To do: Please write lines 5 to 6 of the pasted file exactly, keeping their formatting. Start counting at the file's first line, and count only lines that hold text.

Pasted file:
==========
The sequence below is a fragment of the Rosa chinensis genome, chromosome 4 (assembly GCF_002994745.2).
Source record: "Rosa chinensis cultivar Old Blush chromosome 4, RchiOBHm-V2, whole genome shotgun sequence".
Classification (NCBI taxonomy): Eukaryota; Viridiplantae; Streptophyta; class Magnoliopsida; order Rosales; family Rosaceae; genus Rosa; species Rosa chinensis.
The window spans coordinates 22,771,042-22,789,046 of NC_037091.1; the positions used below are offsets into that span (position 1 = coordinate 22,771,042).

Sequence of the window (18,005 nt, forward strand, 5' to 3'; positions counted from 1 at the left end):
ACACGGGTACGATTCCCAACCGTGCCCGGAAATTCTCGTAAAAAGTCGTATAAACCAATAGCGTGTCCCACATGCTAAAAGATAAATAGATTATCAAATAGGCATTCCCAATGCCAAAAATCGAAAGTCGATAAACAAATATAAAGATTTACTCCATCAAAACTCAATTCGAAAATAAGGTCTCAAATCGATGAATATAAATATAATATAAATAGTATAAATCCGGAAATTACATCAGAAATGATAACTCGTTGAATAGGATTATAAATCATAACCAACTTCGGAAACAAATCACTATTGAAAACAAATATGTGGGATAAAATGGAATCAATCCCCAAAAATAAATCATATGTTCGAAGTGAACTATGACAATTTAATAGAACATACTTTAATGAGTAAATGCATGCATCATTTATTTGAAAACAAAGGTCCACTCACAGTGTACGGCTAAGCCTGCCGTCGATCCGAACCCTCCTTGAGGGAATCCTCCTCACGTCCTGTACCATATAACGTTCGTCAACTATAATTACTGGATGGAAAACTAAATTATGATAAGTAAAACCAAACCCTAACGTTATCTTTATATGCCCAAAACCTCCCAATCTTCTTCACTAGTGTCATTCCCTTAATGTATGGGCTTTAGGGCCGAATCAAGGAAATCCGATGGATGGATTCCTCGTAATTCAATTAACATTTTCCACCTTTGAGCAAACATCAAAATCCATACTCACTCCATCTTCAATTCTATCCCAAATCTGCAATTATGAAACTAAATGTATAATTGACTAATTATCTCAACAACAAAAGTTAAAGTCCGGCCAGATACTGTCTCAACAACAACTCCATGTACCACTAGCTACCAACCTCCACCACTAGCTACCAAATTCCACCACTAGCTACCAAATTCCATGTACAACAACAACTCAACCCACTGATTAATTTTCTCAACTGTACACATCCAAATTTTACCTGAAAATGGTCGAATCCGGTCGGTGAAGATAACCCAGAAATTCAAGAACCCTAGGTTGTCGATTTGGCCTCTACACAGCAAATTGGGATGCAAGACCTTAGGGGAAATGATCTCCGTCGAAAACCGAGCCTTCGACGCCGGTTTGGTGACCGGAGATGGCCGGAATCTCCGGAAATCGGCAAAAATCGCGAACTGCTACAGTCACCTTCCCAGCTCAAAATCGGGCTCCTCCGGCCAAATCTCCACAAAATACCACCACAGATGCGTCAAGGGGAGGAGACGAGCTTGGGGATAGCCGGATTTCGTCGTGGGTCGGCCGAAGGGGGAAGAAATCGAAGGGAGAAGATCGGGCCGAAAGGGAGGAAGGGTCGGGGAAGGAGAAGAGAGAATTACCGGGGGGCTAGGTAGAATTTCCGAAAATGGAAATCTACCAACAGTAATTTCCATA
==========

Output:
Sequence of the window (18,005 nt, forward strand, 5' to 3'; positions counted from 1 at the left end):
ACACGGGTACGATTCCCAACCGTGCCCGGAAATTCTCGTAAAAAGTCGTATAAACCAATAGCGTGTCCCACATGCTAAAAGATAAATAGATTATCAAATAGGCATTCCCAATGCCAAAAATCGAAAGTCGATAAACAAATATAAAGATTTACTCCATCAAAACTCAATTCGAAAATAAGGTCTCAAATCGATGAATATAAATATAATATAAATAGTATAAATCCGGAAATTACATCAGAAATGATAACTCGTTGAATAGGATTATAAATCATAACCAACTTCGGAAACAAATCACTATTGAAAACAAATATGTGGGATAAAATGGAATCAATCCCCAAAAATAAATCATATGTTCGAAGTGAACTATGACAATTTAATAGAACATACTTTAATGAGTAAATGCATGCATCATTTATTTGAAAACAAAGGTCCACTCACAGTGTACGGCTAAGCCTGCCGTCGATCCGAACCCTCCTTGAGGGAATCCTCCTCACGTCCTGTACCATATAACGTTCGTCAACTATAATTACTGGATGGAAAACTAAATTATGATAAGTAAAACCAAACCCTAACGTTATCTTTATATGCCCAAAACCTCCCAATCTTCTTCACTAGTGTCATTCCCTTAATGTATGGGCTTTAGGGCCGAATCAAGGAAATCCGATGGATGGATTCCTCGTAATTCAATTAACATTTTCCACCTTTGAGCAAACATCAAAATCCATACTCACTCCATCTTCAATTCTATCCCAAATCTGCAATTATGAAACTAAATGTATAATTGACTAATTATCTCAACAACAAAAGTTAAAGTCCGGCCAGATACTGTCTCAACAACAACTCCATGTACCACTAGCTACCAACCTCCACCACTAGCTACCAAATTCCACCACTAGCTACCAAATTCCATGTACAACAACAACTCAACCCACTGATTAATTTTCTCAACTGTACACATCCAAATTTTACCTGAAAATGGTCGAATCCGGTCGGTGAAGATAACCCAGAAATTCAAGAACCCTAGGTTGTCGATTTGGCCTCTACACAGCAAATTGGGATGCAAGACCTTAGGGGAAATGATCTCCGTCGAAAACCGAGCCTTCGACGCCGGTTTGGTGACCGGAGATGGCCGGAATCTCCGGAAATCGGCAAAAATCGCGAACTGCTACAGTCACCTTCCCAGCTCAAAATCGGGCTCCTCCGGCCAAATCTCCACAAAATACCACCACAGATGCGTCAAGGGGAGGAGACGAGCTTGGGGATAGCCGGATTTCGTCGTGGGTCGGCCGAAGGGGGAAGAAATCGAAGGGAGAAGATCGGGCCGAAAGGGAGGAAGGGTCGGGGAAGGAGAAGAGAGAATTACCGGGGGGCTAGGTAGAATTTCCGAAAATGGAAATCTACCAACAGTAATTTCCATA